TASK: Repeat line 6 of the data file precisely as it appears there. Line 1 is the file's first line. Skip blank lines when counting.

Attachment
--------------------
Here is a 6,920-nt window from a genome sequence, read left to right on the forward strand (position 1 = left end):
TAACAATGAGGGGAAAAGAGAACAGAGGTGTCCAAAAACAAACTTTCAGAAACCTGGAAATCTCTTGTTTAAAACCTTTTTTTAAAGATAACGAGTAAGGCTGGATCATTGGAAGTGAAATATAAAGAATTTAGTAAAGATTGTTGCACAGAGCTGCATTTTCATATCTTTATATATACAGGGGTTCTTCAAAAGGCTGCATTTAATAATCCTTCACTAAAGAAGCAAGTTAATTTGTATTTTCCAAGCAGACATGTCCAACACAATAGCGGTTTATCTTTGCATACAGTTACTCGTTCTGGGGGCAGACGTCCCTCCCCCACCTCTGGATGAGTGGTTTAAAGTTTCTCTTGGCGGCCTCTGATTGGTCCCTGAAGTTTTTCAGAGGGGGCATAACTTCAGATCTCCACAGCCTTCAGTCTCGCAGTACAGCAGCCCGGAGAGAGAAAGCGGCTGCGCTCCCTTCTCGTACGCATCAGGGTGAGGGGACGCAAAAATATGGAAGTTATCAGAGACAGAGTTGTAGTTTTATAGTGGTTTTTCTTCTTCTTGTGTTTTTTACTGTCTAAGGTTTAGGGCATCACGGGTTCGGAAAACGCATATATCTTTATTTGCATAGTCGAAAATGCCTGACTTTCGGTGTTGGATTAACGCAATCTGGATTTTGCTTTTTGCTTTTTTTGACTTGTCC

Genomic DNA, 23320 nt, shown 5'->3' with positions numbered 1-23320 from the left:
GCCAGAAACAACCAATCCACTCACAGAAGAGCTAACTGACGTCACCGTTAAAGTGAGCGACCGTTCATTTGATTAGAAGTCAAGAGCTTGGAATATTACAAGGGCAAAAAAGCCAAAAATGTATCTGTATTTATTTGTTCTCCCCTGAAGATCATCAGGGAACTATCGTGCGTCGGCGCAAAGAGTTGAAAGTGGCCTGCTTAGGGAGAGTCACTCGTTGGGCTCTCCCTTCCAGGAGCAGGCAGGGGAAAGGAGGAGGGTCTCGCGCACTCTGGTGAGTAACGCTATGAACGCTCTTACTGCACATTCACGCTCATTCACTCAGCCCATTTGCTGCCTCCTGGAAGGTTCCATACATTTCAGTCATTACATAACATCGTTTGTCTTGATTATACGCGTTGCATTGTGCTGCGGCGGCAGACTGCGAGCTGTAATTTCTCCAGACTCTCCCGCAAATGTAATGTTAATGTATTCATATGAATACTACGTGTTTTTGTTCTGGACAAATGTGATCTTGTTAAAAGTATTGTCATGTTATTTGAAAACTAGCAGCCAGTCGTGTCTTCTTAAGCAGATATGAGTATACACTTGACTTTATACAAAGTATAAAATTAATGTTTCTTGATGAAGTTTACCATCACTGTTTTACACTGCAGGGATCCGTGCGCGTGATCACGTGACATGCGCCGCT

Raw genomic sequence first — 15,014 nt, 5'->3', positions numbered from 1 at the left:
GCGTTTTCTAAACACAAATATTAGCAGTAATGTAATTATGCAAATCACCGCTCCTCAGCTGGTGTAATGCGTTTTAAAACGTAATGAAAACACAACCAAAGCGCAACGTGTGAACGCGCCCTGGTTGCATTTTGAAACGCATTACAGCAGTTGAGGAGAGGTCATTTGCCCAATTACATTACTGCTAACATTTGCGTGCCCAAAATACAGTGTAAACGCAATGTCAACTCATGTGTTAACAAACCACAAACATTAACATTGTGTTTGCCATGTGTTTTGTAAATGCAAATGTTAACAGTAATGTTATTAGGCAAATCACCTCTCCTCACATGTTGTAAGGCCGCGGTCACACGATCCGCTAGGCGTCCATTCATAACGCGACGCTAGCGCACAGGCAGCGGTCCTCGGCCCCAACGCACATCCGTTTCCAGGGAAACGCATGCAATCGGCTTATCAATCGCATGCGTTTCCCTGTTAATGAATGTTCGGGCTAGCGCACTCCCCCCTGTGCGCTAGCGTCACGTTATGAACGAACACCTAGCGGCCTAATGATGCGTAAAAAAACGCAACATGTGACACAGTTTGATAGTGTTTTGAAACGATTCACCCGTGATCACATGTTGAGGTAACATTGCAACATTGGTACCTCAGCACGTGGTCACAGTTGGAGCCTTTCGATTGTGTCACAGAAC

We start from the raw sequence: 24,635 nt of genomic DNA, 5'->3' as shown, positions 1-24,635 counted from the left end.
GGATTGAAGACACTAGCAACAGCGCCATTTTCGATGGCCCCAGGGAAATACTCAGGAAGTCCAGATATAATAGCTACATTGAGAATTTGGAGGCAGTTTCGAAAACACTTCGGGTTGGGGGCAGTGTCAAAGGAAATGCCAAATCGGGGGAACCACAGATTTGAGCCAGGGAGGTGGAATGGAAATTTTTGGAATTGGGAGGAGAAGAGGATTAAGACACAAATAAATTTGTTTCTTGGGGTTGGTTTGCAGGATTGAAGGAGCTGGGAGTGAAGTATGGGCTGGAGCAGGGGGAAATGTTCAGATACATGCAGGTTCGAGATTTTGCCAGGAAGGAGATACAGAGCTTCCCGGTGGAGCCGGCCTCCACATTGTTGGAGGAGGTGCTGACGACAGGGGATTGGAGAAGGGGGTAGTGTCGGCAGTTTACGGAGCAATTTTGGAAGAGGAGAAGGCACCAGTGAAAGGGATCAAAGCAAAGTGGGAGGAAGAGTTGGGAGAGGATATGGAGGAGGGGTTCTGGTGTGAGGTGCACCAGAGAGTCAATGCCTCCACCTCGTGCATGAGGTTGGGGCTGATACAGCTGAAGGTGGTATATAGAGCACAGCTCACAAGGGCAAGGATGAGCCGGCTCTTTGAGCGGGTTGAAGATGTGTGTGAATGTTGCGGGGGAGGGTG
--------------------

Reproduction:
GCGTTTTCTAAACACAAATATTAGCAGTAATGTAATTATGCAAATCACCGCTCCTCAGCTGGTGTAATGCGTTTTAAAACGTAATGAAAACACAACCAAAGCGCAACGTGTGAACGCGCCCTGGTTGCATTTTGAAACGCATTACAGCAGTTGAGGAGAGGTCATTTGCCCAATTACATTACTGCTAACATTTGCGTGCCCAAAATACAGTGTAAACGCAATGTCAACTCATGTGTTAACAAACCACAAACATTAACATTGTGTTTGCCATGTGTTTTGTAAATGCAAATGTTAACAGTAATGTTATTAGGCAAATCACCTCTCCTCACATGTTGTAAGGCCGCGGTCACACGATCCGCTAGGCGTCCATTCATAACGCGACGCTAGCGCACAGGCAGCGGTCCTCGGCCCCAACGCACATCCGTTTCCAGGGAAACGCATGCAATCGGCTTATCAATCGCATGCGTTTCCCTGTTAATGAATGTTCGGGCTAGCGCACTCCCCCCTGTGCGCTAGCGTCACGTTATGAACGAACACCTAGCGGCCTAATGATGCGTAAAAAAACGCAACATGTGACACAGTTTGATAGTGTTTTGAAACGATTCACCCGTGATCACATGTTGAGGTAACATTGCAACATTGGTACCTCAGCACGTGGTCACAGTTGGAGCCTTTCGATTGTGTCACAGAAC